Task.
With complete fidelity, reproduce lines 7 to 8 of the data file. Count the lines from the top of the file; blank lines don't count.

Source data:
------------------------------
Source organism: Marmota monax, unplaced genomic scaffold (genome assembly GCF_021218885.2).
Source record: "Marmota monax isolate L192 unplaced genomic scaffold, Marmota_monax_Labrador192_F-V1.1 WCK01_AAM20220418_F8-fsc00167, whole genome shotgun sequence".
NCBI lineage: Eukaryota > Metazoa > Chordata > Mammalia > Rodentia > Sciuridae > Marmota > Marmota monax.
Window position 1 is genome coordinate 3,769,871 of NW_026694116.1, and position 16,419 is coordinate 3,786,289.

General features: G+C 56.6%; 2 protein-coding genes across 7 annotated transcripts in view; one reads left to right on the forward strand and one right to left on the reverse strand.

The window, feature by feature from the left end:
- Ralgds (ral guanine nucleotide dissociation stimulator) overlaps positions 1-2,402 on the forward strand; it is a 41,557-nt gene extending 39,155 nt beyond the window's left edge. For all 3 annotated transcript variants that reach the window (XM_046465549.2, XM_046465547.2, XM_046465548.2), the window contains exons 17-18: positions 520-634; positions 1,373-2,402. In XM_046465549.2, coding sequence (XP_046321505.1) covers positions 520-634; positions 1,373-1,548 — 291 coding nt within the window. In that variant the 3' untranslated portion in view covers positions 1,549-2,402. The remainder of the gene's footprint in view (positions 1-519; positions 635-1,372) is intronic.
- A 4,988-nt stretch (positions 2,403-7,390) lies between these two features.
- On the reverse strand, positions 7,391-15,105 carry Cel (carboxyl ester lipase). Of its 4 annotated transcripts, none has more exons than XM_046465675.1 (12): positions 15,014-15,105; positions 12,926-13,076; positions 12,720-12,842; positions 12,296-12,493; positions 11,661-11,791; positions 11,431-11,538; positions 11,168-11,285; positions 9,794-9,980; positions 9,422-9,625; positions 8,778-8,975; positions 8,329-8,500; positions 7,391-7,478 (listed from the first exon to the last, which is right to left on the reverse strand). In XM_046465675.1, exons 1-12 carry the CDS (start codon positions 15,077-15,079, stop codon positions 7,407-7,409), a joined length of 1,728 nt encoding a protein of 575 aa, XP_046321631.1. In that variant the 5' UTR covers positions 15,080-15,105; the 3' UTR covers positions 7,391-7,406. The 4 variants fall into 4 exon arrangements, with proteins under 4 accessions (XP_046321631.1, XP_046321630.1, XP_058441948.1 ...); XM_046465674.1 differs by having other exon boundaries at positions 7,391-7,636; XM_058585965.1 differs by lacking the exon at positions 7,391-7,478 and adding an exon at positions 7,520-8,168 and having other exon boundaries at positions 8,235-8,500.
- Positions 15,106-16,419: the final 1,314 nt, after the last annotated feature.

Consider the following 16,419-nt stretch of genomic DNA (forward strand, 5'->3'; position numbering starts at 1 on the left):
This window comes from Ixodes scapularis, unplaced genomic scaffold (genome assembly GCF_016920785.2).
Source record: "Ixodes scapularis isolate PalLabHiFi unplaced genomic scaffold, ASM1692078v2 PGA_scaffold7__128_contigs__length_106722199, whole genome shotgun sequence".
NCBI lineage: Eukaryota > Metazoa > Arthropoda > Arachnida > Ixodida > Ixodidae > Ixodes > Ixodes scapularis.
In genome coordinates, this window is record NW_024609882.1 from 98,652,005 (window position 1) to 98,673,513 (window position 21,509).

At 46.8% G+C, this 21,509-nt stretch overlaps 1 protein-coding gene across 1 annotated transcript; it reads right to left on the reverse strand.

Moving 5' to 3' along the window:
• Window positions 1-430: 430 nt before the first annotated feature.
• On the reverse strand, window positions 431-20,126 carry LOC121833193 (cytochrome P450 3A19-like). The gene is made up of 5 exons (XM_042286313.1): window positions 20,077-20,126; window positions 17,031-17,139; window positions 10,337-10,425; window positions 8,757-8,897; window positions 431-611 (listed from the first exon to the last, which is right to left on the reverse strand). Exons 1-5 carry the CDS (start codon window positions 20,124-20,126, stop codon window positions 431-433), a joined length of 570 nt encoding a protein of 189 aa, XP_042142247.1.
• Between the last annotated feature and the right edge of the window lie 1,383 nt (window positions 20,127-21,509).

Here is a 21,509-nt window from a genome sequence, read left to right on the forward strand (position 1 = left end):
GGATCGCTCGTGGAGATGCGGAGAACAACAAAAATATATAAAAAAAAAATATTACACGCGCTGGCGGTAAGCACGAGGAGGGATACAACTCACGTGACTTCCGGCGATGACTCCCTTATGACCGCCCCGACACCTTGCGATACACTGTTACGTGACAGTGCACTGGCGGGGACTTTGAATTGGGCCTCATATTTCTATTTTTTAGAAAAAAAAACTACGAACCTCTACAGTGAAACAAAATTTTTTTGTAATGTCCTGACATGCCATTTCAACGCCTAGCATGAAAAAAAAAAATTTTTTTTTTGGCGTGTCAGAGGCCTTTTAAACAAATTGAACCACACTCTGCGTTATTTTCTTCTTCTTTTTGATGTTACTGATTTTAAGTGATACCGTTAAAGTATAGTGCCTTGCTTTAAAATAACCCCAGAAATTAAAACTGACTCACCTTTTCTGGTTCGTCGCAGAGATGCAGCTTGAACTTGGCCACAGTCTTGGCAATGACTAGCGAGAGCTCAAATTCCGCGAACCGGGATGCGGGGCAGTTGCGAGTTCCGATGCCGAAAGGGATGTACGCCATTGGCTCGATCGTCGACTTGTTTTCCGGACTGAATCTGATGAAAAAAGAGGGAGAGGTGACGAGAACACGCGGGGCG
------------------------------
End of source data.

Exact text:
- Ralgds (ral guanine nucleotide dissociation stimulator) overlaps positions 1-2,402 on the forward strand; it is a 41,557-nt gene extending 39,155 nt beyond the window's left edge. For all 3 annotated transcript variants that reach the window (XM_046465549.2, XM_046465547.2, XM_046465548.2), the window contains exons 17-18: positions 520-634; positions 1,373-2,402. In XM_046465549.2, coding sequence (XP_046321505.1) covers positions 520-634; positions 1,373-1,548 — 291 coding nt within the window. In that variant the 3' untranslated portion in view covers positions 1,549-2,402. The remainder of the gene's footprint in view (positions 1-519; positions 635-1,372) is intronic.
- A 4,988-nt stretch (positions 2,403-7,390) lies between these two features.